Lynn Roberts: First and foremost I go as a listener but that doesn’t mean that I don’t also bring who I am and my own point of view. It means sometimes hearing first and then hoping that we all come to some conclusions where I’m also listened to. I know that as an academic, in some instances, my voice might be given more credence than someone else’s, so needing to balance that and have some humility around that is really important.

Then using my voice may be perceived a greater agency or power, if you will. Effectively but again, in collaboration, not in speaking for or instead of others. I can contribute to in ways that others might not but I don’t really distinguish doing that in or outside of the academy. I really don’t. I think a lot of those lines are rather artificial.

There’s a lot of wisdom everywhere. There’s expertise everywhere and it’s just realizing that and when you approach it that way you tend to get a lot more done and people, once you dispel that notion of difference, I just find it’s just really easy to work with people.

 

Renewed Focus on East Harlem Following Explosion

A gas explosion that caused two East Harlem buildings to collapse on March 12, killing 8 people, tested the community’s capacity for emergency preparedness and response.

This tragedy has prompted a renewed focus on East Harlem in local media, and here at JustPublics@365 given our ties to this community.

In addition, given the CUNY campus in East Harlem, and that one of those killed was a member of the CUNY community – Sgt. Griselde Camacho – there are some efforts at CUNY to work with community-based groups in response to this disaster.

Although East Harlem has a rich, extensive network of community-based groups and organizations, a month after the disaster it is still unclear how well these services were utilized.

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image source

According to the East Harlem Emergency Preparedness Collaborative (EHEPC), despite major investments by the federal government to increase the ability of U.S. cities, communities, and neighborhoods to prepare for and respond to public health emergencies and disasters, research has shown there has been limited participation by those in vulnerable and minority communities.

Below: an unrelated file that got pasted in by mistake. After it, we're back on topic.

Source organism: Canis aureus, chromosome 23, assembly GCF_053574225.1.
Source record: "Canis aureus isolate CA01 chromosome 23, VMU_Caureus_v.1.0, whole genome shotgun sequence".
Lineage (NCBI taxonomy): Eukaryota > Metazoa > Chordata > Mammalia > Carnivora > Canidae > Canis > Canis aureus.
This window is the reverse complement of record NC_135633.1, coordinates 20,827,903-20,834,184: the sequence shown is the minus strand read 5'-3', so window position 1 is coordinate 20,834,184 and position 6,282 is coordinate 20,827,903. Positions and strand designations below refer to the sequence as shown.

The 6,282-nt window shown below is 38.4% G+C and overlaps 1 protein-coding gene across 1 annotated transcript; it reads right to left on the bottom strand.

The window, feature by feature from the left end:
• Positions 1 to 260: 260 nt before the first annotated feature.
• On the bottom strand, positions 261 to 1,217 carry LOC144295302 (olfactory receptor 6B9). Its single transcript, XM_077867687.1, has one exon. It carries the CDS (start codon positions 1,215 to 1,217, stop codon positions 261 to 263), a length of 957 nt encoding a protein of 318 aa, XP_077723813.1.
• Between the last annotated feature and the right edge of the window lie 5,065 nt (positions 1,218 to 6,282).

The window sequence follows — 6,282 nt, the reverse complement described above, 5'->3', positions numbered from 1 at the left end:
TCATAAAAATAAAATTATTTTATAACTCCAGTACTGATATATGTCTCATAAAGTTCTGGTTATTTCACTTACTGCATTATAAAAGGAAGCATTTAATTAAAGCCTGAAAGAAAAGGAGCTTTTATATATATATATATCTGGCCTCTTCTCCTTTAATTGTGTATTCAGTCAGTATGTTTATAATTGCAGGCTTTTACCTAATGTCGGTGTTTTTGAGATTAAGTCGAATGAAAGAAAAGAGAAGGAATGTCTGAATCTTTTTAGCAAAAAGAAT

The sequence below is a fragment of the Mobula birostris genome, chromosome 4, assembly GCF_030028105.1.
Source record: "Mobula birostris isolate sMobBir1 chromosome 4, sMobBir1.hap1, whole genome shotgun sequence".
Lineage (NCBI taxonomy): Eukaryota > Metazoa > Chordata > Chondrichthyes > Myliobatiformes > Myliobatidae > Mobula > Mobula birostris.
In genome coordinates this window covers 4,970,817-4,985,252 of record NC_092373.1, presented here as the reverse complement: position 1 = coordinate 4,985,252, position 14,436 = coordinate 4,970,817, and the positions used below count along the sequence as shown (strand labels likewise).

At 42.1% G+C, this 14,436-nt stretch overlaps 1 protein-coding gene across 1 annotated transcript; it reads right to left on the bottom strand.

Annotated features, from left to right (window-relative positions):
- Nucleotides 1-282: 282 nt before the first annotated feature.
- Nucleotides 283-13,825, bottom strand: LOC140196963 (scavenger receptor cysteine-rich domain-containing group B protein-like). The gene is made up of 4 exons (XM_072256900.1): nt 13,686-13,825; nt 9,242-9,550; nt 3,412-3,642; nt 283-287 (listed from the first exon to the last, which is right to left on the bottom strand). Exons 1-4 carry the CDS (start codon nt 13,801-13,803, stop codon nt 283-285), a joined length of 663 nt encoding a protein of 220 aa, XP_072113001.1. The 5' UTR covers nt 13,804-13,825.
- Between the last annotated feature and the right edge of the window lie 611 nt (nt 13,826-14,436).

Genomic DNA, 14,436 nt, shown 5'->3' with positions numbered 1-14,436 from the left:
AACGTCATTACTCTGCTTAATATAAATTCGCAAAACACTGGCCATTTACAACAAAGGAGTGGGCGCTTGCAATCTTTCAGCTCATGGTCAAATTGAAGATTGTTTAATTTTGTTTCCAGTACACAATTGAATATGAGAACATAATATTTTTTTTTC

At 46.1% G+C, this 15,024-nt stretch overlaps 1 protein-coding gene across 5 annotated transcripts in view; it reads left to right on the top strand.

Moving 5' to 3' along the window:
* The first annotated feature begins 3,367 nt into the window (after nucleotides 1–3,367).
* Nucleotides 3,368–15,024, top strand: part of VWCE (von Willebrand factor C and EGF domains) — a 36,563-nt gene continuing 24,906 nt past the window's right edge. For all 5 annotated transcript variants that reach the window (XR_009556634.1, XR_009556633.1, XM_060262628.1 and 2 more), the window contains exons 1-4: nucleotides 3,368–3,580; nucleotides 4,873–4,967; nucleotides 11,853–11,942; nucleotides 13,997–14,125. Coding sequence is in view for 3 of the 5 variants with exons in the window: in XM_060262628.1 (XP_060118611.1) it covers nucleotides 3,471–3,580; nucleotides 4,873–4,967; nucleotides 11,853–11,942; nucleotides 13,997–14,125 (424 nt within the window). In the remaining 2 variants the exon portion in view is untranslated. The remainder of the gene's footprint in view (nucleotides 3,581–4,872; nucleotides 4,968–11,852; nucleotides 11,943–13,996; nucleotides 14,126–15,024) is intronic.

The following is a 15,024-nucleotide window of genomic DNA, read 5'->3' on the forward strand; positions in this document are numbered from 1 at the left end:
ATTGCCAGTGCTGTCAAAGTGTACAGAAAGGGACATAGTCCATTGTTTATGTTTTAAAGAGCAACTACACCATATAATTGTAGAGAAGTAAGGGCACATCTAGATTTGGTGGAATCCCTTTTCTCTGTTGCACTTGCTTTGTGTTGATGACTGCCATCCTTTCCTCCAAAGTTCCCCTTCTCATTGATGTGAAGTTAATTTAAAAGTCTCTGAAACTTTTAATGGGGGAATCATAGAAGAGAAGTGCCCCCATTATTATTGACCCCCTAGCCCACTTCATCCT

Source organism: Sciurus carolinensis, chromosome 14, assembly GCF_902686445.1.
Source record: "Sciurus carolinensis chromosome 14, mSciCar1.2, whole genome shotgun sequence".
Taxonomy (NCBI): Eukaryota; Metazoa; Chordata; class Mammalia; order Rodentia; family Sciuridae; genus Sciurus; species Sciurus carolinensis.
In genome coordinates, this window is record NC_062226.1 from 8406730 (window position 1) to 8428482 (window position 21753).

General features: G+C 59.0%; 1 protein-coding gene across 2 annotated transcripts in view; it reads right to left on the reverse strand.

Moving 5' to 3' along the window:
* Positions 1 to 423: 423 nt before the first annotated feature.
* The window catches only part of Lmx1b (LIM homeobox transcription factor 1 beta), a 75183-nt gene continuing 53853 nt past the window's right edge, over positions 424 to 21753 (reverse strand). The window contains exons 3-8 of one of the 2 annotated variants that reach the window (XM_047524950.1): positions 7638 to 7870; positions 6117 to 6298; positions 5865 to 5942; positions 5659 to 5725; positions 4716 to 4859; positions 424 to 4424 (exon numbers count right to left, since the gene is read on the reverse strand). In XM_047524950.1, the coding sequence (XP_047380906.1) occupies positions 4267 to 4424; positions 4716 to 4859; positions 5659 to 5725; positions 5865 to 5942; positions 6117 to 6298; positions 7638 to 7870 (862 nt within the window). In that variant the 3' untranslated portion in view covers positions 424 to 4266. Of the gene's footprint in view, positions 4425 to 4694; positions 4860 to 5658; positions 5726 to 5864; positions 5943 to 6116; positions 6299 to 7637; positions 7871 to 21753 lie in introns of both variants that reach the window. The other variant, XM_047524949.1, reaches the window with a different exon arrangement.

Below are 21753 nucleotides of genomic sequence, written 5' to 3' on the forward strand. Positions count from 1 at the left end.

This Saturday, April 26, JustPublics@365 will co-sponsor a forum at the Silberman Campus of CUNY in East Harlem (2180 Third Avenue) about these issues. Community members and all those affected by the blast are invited to attend and share their concerns, listen to others and learn.  Details are in the flyer below. Please RSVP here.

April 26 Forum Flyer

In order to augment and extend the work of the forum, we’ll also be curating a new social justice topic series with a focus on journalism, scholarship and activism in East Harlem. More about that to come. 

 

Share It Now or Save It For Later: Making Choices about Dissertations and Publishing

Join JustPublics@365 for the Information Interventions @ CUNY series:

Share It Now or Save It For Later:
Making Choices about Dissertations and Publishing
Thursday, May 1, 2014
2-4 p.m.
Graduate Center Room C198

Join us for a lively panel debate on the sharing versus embargoing of dissertations and theses. We’ll explore the pros and cons of this nuanced issue with a panel including representatives from Columbia University Press, Penn Press, and the Modern Language Association, as well as recent GC alums who made different choices about their dissertations. (We’ll also tell you how to change your embargo settings if you’ve already deposited!)

Should you put your work in a secret bunker?

Should you put your work in a secret bunker?
Photo is © marcmo, used under a Creative Commons Attribution-NonCommercial-NoDerivs license.

 

Our panelists:

  • Kathleen Fitzpatrick, Director of Scholarly Communication, Modern Language Association
  • Philip Leventhal, Editor for Literary Studies, Journalism, and U.S. History, Columbia University Press
  • Jerome Singerman, Senior Humanities Editor, University of Pennsylvania Press
  • Gregory Donovan, Assistant Professor, Sociology and Urban Studies, Saint Peter’s University and Graduate Center Alumnus
  • Colleen Eren, Assistant Professor, Criminal Justice, LaGuardia Community College and Graduate Center Alumna
  • Polly Thistlethwaite, Chief Librarian, Graduate Center (Moderator)

Background:

Last summer, the American Historical Association made headlines when it issued a statement encouraging universities to allow their history Ph.D. graduates to embargo, or keep private, their dissertations for up to six years, claiming that “an increasing number of university presses are reluctant to offer a publishing contract to newly minted PhDs whose dissertations have been freely available via online sources.” Meanwhile, a survey of scholarly publishers revealed that a majority of university press editors are happy to consider proposals for books based on open access dissertations. And the executive director of the Association of American University Presses reported, after talking to the heads of 15 university presses, “I haven’t found one person who has said if it is available open access, we won’t publish it.”